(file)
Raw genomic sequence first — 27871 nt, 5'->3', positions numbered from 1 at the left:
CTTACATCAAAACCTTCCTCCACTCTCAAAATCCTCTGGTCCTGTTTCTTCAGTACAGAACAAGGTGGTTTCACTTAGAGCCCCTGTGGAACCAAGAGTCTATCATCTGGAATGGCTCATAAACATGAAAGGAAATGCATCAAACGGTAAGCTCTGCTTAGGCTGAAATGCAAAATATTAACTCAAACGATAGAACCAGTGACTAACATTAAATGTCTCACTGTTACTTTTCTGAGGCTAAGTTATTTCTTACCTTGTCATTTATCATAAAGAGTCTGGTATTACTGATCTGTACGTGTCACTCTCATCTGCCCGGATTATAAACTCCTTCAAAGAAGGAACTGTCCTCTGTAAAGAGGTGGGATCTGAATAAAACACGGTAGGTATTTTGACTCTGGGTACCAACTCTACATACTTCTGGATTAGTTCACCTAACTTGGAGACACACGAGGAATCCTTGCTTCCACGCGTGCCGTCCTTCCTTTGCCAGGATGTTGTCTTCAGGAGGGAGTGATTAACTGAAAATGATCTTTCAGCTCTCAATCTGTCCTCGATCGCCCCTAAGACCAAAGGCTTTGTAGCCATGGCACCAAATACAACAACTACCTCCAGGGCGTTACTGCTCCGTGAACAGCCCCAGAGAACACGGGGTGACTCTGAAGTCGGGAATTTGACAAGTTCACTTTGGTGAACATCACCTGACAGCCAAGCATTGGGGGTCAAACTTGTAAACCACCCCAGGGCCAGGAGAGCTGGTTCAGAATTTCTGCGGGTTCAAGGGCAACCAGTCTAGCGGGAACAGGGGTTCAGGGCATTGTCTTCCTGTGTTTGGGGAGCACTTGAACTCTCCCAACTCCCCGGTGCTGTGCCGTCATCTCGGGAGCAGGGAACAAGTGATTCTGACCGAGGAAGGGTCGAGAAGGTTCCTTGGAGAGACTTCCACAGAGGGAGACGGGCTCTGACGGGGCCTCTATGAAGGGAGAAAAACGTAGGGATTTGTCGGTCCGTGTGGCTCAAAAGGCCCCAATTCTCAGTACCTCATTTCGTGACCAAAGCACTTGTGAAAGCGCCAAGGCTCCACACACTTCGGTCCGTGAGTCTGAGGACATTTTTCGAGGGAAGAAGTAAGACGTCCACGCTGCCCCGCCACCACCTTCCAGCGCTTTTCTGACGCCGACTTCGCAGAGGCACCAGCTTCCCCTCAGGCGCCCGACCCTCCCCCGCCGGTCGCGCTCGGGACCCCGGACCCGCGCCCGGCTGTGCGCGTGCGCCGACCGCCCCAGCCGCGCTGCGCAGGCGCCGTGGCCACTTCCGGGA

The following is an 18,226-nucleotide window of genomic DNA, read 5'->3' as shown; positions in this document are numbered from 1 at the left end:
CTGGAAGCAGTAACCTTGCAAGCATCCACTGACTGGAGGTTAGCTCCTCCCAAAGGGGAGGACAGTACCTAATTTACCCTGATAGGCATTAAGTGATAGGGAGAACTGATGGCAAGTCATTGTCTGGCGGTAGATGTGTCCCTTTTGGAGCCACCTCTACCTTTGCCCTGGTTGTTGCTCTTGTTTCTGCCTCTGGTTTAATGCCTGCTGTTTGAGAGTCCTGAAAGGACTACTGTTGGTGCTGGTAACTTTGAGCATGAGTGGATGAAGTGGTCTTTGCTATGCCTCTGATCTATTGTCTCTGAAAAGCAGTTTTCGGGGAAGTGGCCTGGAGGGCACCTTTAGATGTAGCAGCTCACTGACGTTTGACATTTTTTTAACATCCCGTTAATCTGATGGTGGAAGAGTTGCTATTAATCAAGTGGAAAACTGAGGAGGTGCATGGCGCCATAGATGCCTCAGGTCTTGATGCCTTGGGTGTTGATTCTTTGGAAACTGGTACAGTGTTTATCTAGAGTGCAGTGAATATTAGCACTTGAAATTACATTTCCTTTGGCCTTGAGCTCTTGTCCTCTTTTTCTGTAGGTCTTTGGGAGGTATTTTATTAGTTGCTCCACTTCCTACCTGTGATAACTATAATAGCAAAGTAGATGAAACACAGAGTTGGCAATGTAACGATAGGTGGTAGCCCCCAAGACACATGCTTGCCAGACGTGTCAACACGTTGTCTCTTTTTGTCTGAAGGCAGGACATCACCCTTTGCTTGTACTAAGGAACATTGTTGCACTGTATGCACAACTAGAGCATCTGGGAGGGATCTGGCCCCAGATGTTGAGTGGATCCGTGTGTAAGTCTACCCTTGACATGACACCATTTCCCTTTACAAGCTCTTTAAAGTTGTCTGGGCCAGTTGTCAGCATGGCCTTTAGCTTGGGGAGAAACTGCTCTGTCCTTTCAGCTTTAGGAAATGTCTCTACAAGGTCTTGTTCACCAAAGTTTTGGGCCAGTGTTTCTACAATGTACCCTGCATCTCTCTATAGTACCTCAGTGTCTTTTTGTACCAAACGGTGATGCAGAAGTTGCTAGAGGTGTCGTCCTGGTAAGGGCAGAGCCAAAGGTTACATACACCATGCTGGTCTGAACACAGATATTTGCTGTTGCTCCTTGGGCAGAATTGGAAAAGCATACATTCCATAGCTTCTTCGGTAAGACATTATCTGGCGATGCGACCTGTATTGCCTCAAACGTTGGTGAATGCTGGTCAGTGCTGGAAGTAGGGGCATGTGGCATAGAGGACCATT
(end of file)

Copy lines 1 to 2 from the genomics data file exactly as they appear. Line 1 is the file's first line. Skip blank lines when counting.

Raw genomic sequence first — 27871 nt, 5'->3', positions numbered from 1 at the left:
CTTACATCAAAACCTTCCTCCACTCTCAAAATCCTCTGGTCCTGTTTCTTCAGTACAGAACAAGGTGGTTTCACTTAGAGCCCCTGTGGAACCAAGAGTCTATCATCTGGAATGGCTCATAAACATGAAAGGAAATGCATCAAACGGTAAGCTCTGCTTAGGCTGAAATGCAAAATATTAACTCAAACGATAGAACCAGTGACTAACATTAAATGTCTCACTGTTACTTTTCTGAGGCTAAGTTATTTCTTACCTTGTCATTTATCATAAAGAGTCTGGTATTACTGATCTGTACGTGTCACTCTCATCTGCCCGGATTATAAACTCCTTCAAAGAAGGAACTGTCCTCTGTAAAGAGGTGGGATCTGAATAAAACACGGTAGGTATTTTGACTCTGGGTACCAACTCTACATACTTCTGGATTAGTTCACCTAACTTGGAGACACACGAGGAATCCTTGCTTCCACGCGTGCCGTCCTTCCTTTGCCAGGATGTTGTCTTCAGGAGGGAGTGATTAACTGAAAATGATCTTTCAGCTCTCAATCTGTCCTCGATCGCCCCTAAGACCAAAGGCTTTGTAGCCATGGCACCAAATACAACAACTACCTCCAGGGCGTTACTGCTCCGTGAACAGCCCCAGAGAACACGGGGTGACTCTGAAGTCGGGAATTTGACAAGTTCACTTTGGTGAACATCACCTGACAGCCAAGCATTGGGGGTCAAACTTGTAAACCACCCCAGGGCCAGGAGAGCTGGTTCAGAATTTCTGCGGGTTCAAGGGCAACCAGTCTAGCGGGAACAGGGGTTCAGGGCATTGTCTTCCTGTGTTTGGGGAGCACTTGAACTCTCCCAACTCCCCGGTGCTGTGCCGTCATCTCGGGAGCAGGGAACAAGTGATTCTGACCGAGGAAGGGTCGAGAAGGTTCCTTGGAGAGACTTCCACAGAGGGAGACGGGCTCTGACGGGGCCTCTATGAAGGGAGAAAAACGTAGGGATTTGTCGGTCCGTGTGGCTCAAAAGGCCCCAATTCTCAGTACCTCATTTCGTGACCAAAGCACTTGTGAAAGCGCCAAGGCTCCACACACTTCGGTCCGTGAGTCTGAGGACATTTTTCGAGGGAAGAAGTAAGACGTCCACGCTGCCCCGCCACCACCTTCCAGCGCTTTTCTGACGCCGACTTCGCAGAGGCACCAGCTTCCCCTCAGGCGCCCGACCCTCCCCCGCCGGTCGCGCTCGGGACCCCGGACCCGCGCCCGGCTGTGCGCGTGCGCCGACCGCCCCAGCCGCGCTGCGCAGGCGCCGTGGCCACTTCCGGGA